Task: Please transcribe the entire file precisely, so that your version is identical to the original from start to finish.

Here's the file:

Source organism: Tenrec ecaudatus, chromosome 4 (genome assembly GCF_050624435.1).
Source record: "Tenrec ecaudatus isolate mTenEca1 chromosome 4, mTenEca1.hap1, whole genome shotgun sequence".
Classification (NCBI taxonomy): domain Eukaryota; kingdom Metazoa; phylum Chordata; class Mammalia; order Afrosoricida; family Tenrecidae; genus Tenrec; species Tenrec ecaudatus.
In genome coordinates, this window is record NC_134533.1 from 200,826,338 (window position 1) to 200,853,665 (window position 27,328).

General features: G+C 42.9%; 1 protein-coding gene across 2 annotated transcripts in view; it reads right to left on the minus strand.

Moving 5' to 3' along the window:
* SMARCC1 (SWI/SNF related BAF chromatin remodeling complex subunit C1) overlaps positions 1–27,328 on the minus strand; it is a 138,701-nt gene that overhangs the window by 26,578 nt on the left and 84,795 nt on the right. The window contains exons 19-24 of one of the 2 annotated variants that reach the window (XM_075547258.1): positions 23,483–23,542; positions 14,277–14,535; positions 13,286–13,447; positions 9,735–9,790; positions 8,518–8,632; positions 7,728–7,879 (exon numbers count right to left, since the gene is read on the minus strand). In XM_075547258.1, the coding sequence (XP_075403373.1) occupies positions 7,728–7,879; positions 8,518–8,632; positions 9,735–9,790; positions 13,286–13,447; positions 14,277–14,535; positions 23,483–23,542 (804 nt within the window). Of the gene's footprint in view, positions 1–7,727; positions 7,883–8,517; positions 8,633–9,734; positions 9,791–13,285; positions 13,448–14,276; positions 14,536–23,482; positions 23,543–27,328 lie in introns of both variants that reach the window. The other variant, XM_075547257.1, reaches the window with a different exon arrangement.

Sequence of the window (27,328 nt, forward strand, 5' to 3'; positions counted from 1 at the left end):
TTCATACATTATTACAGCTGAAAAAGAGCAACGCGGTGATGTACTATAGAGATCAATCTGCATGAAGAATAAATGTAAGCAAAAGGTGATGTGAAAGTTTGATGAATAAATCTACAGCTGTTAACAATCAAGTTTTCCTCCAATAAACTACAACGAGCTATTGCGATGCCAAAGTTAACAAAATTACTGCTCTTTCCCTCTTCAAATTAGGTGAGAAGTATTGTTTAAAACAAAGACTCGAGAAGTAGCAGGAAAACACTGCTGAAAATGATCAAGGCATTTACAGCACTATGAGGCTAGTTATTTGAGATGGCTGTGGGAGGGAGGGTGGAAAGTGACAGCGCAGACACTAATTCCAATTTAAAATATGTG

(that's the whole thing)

Source organism: Tenrec ecaudatus, chromosome 4 (genome assembly GCF_050624435.1).
Source record: "Tenrec ecaudatus isolate mTenEca1 chromosome 4, mTenEca1.hap1, whole genome shotgun sequence".
Classification (NCBI taxonomy): domain Eukaryota; kingdom Metazoa; phylum Chordata; class Mammalia; order Afrosoricida; family Tenrecidae; genus Tenrec; species Tenrec ecaudatus.
In genome coordinates, this window is record NC_134533.1 from 200,826,338 (window position 1) to 200,853,665 (window position 27,328).

General features: G+C 42.9%; 1 protein-coding gene across 2 annotated transcripts in view; it reads right to left on the minus strand.

Moving 5' to 3' along the window:
* SMARCC1 (SWI/SNF related BAF chromatin remodeling complex subunit C1) overlaps positions 1–27,328 on the minus strand; it is a 138,701-nt gene that overhangs the window by 26,578 nt on the left and 84,795 nt on the right. The window contains exons 19-24 of one of the 2 annotated variants that reach the window (XM_075547258.1): positions 23,483–23,542; positions 14,277–14,535; positions 13,286–13,447; positions 9,735–9,790; positions 8,518–8,632; positions 7,728–7,879 (exon numbers count right to left, since the gene is read on the minus strand). In XM_075547258.1, the coding sequence (XP_075403373.1) occupies positions 7,728–7,879; positions 8,518–8,632; positions 9,735–9,790; positions 13,286–13,447; positions 14,277–14,535; positions 23,483–23,542 (804 nt within the window). Of the gene's footprint in view, positions 1–7,727; positions 7,883–8,517; positions 8,633–9,734; positions 9,791–13,285; positions 13,448–14,276; positions 14,536–23,482; positions 23,543–27,328 lie in introns of both variants that reach the window. The other variant, XM_075547257.1, reaches the window with a different exon arrangement.

Sequence of the window (27,328 nt, forward strand, 5' to 3'; positions counted from 1 at the left end):
TTCATACATTATTACAGCTGAAAAAGAGCAACGCGGTGATGTACTATAGAGATCAATCTGCATGAAGAATAAATGTAAGCAAAAGGTGATGTGAAAGTTTGATGAATAAATCTACAGCTGTTAACAATCAAGTTTTCCTCCAATAAACTACAACGAGCTATTGCGATGCCAAAGTTAACAAAATTACTGCTCTTTCCCTCTTCAAATTAGGTGAGAAGTATTGTTTAAAACAAAGACTCGAGAAGTAGCAGGAAAACACTGCTGAAAATGATCAAGGCATTTACAGCACTATGAGGCTAGTTATTTGAGATGGCTGTGGGAGGGAGGGTGGAAAGTGACAGCGCAGACACTAATTCCAATTTAAAATATGTG